The headline figure masked considerable regional variation, with property values in London falling for the fifth quarter in a row, according to Nationwide.
House prices edged ahead by just £177 in September as the UK continued to experience a two-speed property market.
The average cost of a home rose by 0.3%, following August’s 0.5% fall, to stand at £214,922, according to Nationwide.
The annual rate at which property values are rising remained unchanged from the previous month at 2%.
But the headline figure masked considerable regional variation, with house prices in Yorkshire and Humberside jumping by 5.8% in the past year, while property values in London fell for the fifth quarter in a row.
Robert Gardner, Nationwide’s chief economist, said: “For the sixth successive quarter, price growth in northern England exceeded that in southern England.”
Why is this happening?
On a national level, demand from potential buyers remained subdued due to uncertainty over Brexit and the direction of the wider economy, as well as stretched affordability in some areas.
But this lack of demand was balanced by a shortage of homes for sale, offering support to prices.
On a regional level, areas with the highest property values, such as London and the outer metropolitan area, saw either house price falls or very subdued rises.
However, regions with lower property values, where affordability is less stretched, continued to see stronger gains.
The exception to this trend was the north, where property values fell by 1.7% year-on-year in the third quarter.
Above: Four-bedroom terraced house for sale on Moss Terrace, Northwich
Tell me more about the regional picture
While Yorkshire and Humberside posted the strongest annual gains between July and September, prices were also at least 4% higher than they had been a year earlier in the East Midlands, Northern Ireland, West Midlands and the north west.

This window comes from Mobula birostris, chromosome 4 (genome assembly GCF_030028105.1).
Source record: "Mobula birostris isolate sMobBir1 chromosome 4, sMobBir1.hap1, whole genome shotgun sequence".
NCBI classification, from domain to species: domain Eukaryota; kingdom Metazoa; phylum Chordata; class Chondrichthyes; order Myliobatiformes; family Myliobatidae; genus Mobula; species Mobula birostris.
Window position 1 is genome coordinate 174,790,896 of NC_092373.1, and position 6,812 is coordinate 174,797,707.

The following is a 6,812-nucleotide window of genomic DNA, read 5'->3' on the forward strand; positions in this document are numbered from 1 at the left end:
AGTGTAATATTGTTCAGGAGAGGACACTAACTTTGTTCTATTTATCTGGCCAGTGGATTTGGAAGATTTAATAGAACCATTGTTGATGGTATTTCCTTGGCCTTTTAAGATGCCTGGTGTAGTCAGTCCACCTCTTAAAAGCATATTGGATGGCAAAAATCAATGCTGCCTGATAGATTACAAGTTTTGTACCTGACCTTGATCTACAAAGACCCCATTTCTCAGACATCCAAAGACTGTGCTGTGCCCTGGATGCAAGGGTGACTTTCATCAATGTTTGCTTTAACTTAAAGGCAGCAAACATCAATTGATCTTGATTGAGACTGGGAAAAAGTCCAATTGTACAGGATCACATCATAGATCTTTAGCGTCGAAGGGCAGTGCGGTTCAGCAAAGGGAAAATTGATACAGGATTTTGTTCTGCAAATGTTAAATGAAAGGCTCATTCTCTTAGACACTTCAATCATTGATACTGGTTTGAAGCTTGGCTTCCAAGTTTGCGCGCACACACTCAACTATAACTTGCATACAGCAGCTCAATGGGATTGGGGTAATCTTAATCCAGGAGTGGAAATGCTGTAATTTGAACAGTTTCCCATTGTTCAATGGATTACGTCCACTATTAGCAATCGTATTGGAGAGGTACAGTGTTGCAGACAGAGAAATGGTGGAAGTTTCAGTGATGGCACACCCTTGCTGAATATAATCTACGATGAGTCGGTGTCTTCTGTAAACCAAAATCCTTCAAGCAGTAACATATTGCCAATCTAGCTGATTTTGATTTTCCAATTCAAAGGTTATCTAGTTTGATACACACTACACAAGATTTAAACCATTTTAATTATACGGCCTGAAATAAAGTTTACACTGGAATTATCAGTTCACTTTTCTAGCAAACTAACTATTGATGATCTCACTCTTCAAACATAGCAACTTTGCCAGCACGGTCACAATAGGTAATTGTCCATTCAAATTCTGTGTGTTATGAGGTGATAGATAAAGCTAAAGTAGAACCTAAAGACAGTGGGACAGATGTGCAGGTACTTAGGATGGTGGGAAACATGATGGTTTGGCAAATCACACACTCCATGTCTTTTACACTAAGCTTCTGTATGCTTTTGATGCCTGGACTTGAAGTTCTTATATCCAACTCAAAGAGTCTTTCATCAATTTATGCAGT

At the other end of the spectrum, property values were 1.7% lower year-on-year in the north, while they were down by 0.7% and 0.3% in London and the outer metropolitan area respectively. The south east also recorded subdued gains of just 0.8%.
Property remains most expensive in London at an average of £468,544, while it is cheapest in the north, where the typical home costs just £125,085.
What’s the background?
Going forward, Nationwide said the direction of the property market would depend on how the broader economy evolved, particularly in terms of the labour market and interest rates.
Gardner said: “Subdued economic activity and ongoing pressure on household budgets is likely to continue to exert a modest drag on housing market activity and house price growth this year, though borrowing costs are likely to remain low.”
Annual house price growth had been stuck in the 2% to 3% range for the past 12 months.
Nationwide expects property values to end 2018 only 1% higher than they started it, suggesting growth will slow further in the final quarter of the year.
Top 3 takeaways
- House prices edged ahead by just £177 in September
- The annual rate at which property values are rising remained unchanged from the previous month at 2%
- The headline figure masked considerable regional variation
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